What healthcare facilities need to know to protect against cyberattacks

CONTRIBUTOR

Laura Drucker

Essential Insights contributor, healthcare writer

Featured expert

Talvis Love

Senior Vice President of eCommerce, Enterprise Architecture & Chief Information Security Officer

As our world becomes increasingly digitized, the rate of cyberattacks is increasing. The global Petya/NotPetya cyberattack made headlines in June when it hit large, multi-national companies and disrupted their operations. This followed on the heels of May’s WannaCry ransomware attack, which wreaked havoc on the U.K.’s healthcare system and several private companies.

The healthcare industry has become particularly vulnerable for cyberattacks, since healthcare records can contain valuable information for criminals. A 2016 study by the Ponemon Institute, which conducts independent research on privacy, data protection and information security policy, found that nearly 90 percent of the healthcare organizations they studied had experienced a data breach in the past two years.

These attacks also prove very costly. On average, cyberattacks cost healthcare facilities $380 per record stolen, a number that's 2.5 times more than the average cost per record across other industries, according to IBM's 2017 Cost of Data Breach Study.

Institutional risks

88%

of all ransomware attacks are directed at hospitals.

The threat to healthcare facilities is multi-faceted. While cost is certainly a major factor, a longer lasting impact is the damage to a facility's reputation and ability to operate.

Cyberattacks put patients and their privacy in peril, eroding trust in healthcare facilities. Patients no longer have confidence that the information they provide is protected, and rebuilding that trust is both necessary and difficult. And then there's the operational impact.

“It's one thing to have a data breach, but it’s a major disruption when malicious software like ransomware gets into a network and lock systems down, preventing hospitals from being able to provide services," said Talvis Love, senior vice president of eCommerce, Enterprise Architecture & Chief Information Security Officer at Cardinal Health. “There have been cases in the news of hospitals being unable to provide care anywhere from a day to weeks until they get their systems back online."

As a result of the huge operational costs, healthcare facilities are often quick to comply with ransom requests. It's no surprise then that they are such frequent targets – hospitals receive 88 percent of all ransomware attacks.

Getting prepared

Healthcare facilities are "rapidly improving their posture," when it comes to cybersecurity, Love said, but most still have more work to do. Fortunately, emerging advancements in information security are poised to help protect healthcare facilities.

Love listed three promising advancements in the ongoing fight between healthcare facilities and cyber criminals.

Cybersecurity resources

Resources from the American Hospital Association

6 steps to be ready to respond to a ransomware attack

Best practices from The Advisory Board

1. Behavioral-based analytic platforms and tools. Every piece of malware has a unique "signature," or a pattern of behavior that separates it from other pieces of code, Love explained. Historically, digital protection services have relied on signature-based detection to parse out bad code. The problem with this, Love noted, is that it takes time to observe a pattern, and the longer malware sits on your network, the more damage it does. And that's not even the biggest issue.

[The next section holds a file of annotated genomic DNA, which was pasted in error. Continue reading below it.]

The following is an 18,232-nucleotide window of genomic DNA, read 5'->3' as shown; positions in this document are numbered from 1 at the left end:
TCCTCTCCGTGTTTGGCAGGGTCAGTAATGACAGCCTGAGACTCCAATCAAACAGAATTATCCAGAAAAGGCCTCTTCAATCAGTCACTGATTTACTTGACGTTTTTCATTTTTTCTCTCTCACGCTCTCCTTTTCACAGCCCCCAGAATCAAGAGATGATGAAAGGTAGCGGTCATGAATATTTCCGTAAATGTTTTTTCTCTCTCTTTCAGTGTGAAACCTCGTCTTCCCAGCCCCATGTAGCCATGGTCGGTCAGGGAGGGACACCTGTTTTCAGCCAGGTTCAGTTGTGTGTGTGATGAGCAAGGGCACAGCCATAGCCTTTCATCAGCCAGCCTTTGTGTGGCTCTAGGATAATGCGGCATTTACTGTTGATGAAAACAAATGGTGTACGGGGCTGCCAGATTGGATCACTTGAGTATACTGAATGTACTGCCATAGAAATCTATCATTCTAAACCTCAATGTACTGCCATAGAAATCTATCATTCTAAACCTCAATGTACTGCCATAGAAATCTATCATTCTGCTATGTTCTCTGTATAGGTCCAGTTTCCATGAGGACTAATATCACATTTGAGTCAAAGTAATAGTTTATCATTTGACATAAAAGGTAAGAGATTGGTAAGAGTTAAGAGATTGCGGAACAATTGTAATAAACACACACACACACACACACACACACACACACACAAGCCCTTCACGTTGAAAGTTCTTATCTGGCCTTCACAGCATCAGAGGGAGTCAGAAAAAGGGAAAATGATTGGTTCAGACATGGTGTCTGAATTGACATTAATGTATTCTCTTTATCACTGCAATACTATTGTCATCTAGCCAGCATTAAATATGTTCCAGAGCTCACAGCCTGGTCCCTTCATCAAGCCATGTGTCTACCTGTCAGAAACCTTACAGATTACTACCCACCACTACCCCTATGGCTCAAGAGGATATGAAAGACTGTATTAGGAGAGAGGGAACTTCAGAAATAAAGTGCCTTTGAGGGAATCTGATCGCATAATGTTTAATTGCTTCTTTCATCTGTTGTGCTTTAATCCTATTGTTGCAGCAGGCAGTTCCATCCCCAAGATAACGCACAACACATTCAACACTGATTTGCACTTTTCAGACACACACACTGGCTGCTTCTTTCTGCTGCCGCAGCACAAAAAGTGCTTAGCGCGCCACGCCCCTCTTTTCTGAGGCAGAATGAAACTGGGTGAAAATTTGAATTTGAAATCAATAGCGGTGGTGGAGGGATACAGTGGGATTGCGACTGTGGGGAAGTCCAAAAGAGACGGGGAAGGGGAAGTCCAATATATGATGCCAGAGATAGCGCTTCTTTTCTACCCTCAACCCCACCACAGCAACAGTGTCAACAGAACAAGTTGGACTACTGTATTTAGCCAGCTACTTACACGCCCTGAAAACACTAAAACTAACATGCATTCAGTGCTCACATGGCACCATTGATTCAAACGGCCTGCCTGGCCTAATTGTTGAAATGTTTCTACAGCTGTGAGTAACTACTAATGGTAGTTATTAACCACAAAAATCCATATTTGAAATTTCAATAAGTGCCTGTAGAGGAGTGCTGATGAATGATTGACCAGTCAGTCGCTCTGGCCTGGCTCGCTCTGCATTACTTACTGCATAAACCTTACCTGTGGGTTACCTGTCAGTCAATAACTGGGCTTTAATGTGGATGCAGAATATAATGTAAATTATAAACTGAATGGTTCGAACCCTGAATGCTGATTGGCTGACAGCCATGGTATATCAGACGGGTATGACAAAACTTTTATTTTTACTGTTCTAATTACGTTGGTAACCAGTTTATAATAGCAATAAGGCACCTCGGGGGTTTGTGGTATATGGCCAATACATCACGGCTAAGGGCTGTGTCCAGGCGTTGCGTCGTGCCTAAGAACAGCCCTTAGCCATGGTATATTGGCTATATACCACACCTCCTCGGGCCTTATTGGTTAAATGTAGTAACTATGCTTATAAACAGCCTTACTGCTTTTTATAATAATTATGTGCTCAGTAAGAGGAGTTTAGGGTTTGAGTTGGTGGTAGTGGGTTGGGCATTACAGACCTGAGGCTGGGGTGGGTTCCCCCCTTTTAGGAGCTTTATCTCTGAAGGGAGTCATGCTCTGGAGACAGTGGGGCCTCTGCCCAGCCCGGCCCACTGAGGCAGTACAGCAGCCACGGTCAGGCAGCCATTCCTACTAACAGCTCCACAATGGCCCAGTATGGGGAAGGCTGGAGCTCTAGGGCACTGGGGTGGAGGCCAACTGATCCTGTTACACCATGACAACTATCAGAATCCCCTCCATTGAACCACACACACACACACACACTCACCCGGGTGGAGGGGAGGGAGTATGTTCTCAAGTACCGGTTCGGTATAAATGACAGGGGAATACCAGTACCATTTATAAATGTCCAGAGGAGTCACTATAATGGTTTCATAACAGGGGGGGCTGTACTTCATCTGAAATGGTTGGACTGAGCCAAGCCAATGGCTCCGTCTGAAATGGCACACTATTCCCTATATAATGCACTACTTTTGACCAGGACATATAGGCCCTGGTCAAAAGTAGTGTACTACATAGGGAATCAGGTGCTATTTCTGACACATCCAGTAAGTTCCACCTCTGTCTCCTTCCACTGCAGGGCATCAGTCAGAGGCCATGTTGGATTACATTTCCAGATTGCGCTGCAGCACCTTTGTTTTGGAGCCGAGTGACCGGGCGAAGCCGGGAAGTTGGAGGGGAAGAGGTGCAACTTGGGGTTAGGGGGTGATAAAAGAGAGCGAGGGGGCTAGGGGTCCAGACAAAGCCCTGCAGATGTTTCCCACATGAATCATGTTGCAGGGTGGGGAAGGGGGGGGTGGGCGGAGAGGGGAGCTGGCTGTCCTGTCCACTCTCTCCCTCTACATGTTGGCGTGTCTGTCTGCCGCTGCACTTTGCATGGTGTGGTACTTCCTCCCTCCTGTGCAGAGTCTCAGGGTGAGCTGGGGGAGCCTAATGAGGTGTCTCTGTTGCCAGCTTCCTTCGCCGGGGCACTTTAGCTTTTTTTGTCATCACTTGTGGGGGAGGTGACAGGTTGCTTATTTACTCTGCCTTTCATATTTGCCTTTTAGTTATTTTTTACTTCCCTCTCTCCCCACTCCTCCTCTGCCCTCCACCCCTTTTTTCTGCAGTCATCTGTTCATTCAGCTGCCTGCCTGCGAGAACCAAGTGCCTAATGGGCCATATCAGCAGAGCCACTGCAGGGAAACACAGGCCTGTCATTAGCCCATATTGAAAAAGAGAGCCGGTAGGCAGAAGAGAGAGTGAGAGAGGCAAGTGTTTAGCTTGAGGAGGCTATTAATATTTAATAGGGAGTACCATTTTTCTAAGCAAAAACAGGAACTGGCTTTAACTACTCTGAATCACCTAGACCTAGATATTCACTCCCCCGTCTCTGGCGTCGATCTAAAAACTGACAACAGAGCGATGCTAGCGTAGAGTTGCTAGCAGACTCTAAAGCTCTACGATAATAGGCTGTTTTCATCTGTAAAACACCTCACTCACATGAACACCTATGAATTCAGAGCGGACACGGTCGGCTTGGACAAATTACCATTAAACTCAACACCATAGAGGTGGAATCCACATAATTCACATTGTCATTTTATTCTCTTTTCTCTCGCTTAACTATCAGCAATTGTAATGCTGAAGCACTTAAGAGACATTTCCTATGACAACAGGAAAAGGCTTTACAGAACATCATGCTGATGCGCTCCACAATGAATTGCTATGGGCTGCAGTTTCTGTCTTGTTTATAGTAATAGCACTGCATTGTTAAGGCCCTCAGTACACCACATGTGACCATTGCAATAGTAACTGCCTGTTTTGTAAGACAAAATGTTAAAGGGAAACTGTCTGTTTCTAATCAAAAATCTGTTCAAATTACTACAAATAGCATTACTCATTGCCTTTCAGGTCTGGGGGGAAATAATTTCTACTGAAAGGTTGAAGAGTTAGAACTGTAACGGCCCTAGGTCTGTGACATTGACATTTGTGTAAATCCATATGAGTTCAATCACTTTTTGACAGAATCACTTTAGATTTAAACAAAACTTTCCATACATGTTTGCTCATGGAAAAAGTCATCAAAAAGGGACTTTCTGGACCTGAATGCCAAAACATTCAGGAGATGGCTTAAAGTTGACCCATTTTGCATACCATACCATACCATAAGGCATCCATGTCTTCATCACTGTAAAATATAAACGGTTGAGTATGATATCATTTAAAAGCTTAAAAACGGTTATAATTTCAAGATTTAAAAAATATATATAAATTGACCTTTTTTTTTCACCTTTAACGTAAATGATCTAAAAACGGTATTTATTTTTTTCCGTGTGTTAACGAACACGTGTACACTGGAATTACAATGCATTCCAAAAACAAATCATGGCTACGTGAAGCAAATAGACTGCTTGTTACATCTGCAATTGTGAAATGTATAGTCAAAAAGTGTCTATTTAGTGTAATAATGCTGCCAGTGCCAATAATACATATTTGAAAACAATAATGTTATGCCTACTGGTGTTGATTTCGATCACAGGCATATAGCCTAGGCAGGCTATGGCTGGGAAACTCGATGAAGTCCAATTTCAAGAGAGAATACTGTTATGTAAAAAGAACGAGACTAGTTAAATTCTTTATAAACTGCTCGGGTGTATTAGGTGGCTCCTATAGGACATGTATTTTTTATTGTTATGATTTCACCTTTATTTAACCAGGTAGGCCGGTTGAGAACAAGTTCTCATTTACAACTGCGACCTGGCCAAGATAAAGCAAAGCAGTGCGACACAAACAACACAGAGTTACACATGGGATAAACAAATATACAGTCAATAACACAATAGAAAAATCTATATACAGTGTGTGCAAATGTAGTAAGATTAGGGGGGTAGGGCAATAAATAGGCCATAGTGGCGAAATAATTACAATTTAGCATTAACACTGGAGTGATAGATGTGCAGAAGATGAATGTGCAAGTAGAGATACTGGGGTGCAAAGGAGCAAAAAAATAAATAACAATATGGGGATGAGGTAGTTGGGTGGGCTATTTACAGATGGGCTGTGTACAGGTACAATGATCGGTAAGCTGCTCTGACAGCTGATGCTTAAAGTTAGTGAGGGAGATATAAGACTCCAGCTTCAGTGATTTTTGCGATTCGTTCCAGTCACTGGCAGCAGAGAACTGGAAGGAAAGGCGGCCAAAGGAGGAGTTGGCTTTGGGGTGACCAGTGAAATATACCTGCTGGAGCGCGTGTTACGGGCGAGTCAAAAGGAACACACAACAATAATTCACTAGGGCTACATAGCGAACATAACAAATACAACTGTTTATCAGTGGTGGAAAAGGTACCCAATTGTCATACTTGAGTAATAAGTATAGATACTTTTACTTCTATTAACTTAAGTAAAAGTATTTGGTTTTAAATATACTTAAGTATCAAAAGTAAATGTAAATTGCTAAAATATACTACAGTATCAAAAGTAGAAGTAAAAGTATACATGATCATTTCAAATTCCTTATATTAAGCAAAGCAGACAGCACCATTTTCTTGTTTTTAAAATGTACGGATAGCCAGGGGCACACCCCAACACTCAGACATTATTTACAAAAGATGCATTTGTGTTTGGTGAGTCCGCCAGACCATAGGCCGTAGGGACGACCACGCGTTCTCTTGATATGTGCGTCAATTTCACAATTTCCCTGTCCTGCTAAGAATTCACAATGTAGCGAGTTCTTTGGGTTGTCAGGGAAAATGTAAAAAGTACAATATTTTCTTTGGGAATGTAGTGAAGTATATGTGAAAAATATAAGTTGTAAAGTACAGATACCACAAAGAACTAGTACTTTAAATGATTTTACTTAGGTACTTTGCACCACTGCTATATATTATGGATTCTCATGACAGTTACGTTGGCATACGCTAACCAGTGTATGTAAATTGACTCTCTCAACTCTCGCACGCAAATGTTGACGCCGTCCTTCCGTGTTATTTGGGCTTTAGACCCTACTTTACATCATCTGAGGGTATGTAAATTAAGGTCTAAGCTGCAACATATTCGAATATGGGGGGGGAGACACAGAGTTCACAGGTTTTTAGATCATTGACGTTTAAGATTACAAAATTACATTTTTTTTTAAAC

"Today's malware changes quite frequently, so what you experience today could be very different tomorrow or next week from the first time you detect it," Love said. "That really renders the signature ineffective."

The good news is there are solutions available, including security software that analyzes the big picture, assessing behavior across your entire digital environment and establishing a baseline of what's normal. "When anything goes beyond normal it flags it as a potential issue and allows you to eradicate it much faster than if you were going through that signature-based process," Love said.

2. Cloud-based security. Cloud-based security – security services or resources made available to users on demand via the Internet from a cloud computing provider's servers - has grown rapidly in recent years. With this growth, cloud-based security has evolved such that it can actually be more secure than on-premise solutions. It's not inherent, he added, you have to build strong security into it, but it's relatively simple to do. This makes the cloud an increasingly good option for healthcare facilities, especially small and mid-size facilities that might not have strong IT departments.

3. The "Internet of Things." The Internet of Things (IOT) refers to all devices with internet connectivity, not just computers. Healthcare facilities are filled with IOT, from medical devices to monitors, and unfortunately, Love said, these devices were not designed with security in mind. "They have lots of security flaws inherent in them, but there are coming advances to detect those and better connect devices to EHR systems and tie the entire eco-system together," he added. This security feature is a bit further off, but it will be a key area of innovation in helping healthcare facilities safeguard their entire environment.

Given the complexities of cyberattacks, Love recommends healthcare facilities form a relationship with a dedicated IT firm that can help plan, prepare for, and respond in the event of a cyberattack. While on-site information security is necessary for monitoring systems, outside firms are experts in fighting the battles against cyber criminals. And do this soon, Love advised, because in the healthcare industry it may just be matter of when you’ll get attacked.